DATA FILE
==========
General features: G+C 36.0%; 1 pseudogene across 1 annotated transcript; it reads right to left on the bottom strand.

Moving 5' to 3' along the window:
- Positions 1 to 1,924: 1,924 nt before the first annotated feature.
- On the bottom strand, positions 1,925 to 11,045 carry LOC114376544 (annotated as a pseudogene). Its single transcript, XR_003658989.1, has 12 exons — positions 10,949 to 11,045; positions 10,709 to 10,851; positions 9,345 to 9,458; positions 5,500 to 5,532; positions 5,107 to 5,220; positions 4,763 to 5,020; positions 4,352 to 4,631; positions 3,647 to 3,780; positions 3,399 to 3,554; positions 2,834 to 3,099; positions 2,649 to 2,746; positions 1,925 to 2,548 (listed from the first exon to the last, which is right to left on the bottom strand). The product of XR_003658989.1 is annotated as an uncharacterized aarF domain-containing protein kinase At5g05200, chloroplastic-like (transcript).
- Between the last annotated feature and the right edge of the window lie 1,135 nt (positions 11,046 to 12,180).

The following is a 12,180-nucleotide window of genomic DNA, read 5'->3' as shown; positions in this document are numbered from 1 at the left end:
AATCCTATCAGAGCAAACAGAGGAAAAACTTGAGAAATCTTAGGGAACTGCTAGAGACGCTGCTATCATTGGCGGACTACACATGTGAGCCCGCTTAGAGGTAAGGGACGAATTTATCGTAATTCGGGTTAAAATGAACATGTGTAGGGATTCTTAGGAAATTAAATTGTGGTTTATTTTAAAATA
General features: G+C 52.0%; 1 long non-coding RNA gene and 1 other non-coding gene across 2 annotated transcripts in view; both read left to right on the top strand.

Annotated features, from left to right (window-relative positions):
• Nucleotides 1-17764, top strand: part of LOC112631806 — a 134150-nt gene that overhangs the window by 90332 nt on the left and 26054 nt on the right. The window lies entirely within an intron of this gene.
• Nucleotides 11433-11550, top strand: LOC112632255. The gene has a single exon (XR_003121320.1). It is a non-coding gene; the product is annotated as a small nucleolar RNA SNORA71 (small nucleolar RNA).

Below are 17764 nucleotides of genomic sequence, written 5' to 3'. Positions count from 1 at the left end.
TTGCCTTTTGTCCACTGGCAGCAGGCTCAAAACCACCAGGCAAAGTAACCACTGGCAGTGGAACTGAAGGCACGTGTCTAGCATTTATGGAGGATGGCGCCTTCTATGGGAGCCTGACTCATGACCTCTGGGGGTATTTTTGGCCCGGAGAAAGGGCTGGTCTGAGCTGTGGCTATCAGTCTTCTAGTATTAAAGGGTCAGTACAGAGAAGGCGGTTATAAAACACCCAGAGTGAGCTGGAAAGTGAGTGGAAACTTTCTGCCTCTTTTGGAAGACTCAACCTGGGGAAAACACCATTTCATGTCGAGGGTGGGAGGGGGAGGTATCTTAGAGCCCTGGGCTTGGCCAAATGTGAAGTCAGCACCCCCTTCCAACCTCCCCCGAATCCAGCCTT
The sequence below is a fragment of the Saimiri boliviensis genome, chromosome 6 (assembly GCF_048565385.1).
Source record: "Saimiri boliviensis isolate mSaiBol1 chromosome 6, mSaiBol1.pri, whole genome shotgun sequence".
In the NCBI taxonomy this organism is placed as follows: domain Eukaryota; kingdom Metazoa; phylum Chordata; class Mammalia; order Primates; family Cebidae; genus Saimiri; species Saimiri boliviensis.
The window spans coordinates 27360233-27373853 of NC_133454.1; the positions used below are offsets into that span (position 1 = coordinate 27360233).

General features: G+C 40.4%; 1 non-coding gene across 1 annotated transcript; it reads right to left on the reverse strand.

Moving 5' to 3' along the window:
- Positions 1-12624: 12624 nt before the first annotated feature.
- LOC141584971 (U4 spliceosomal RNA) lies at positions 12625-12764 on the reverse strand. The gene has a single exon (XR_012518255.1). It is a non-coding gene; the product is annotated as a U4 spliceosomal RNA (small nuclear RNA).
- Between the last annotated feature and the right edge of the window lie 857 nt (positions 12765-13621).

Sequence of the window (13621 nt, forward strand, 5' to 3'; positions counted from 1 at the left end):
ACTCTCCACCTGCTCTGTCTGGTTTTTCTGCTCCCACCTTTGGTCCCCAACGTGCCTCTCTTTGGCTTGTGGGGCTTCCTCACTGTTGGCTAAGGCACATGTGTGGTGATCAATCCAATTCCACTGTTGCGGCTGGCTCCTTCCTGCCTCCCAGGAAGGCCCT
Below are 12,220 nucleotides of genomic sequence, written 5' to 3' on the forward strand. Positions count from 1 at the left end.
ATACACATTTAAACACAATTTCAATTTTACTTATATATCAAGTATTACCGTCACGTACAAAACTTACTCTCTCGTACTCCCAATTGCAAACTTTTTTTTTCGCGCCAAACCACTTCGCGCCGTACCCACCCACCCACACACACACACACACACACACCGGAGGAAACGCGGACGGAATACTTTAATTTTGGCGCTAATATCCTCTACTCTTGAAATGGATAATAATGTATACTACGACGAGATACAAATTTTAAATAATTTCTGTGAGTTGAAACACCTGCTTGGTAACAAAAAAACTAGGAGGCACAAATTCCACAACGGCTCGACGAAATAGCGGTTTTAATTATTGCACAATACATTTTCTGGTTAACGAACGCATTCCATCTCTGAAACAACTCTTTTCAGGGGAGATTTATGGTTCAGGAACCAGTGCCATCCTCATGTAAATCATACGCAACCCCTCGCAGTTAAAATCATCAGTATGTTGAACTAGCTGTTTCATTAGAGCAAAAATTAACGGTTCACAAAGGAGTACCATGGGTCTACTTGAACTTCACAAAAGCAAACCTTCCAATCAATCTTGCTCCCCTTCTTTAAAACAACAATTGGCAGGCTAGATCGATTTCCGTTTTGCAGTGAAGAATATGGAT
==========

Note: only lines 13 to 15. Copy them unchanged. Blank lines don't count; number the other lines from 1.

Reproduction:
TTGCCTTTTGTCCACTGGCAGCAGGCTCAAAACCACCAGGCAAAGTAACCACTGGCAGTGGAACTGAAGGCACGTGTCTAGCATTTATGGAGGATGGCGCCTTCTATGGGAGCCTGACTCATGACCTCTGGGGGTATTTTTGGCCCGGAGAAAGGGCTGGTCTGAGCTGTGGCTATCAGTCTTCTAGTATTAAAGGGTCAGTACAGAGAAGGCGGTTATAAAACACCCAGAGTGAGCTGGAAAGTGAGTGGAAACTTTCTGCCTCTTTTGGAAGACTCAACCTGGGGAAAACACCATTTCATGTCGAGGGTGGGAGGGGGAGGTATCTTAGAGCCCTGGGCTTGGCCAAATGTGAAGTCAGCACCCCCTTCCAACCTCCCCCGAATCCAGCCTT
The sequence below is a fragment of the Saimiri boliviensis genome, chromosome 6 (assembly GCF_048565385.1).
Source record: "Saimiri boliviensis isolate mSaiBol1 chromosome 6, mSaiBol1.pri, whole genome shotgun sequence".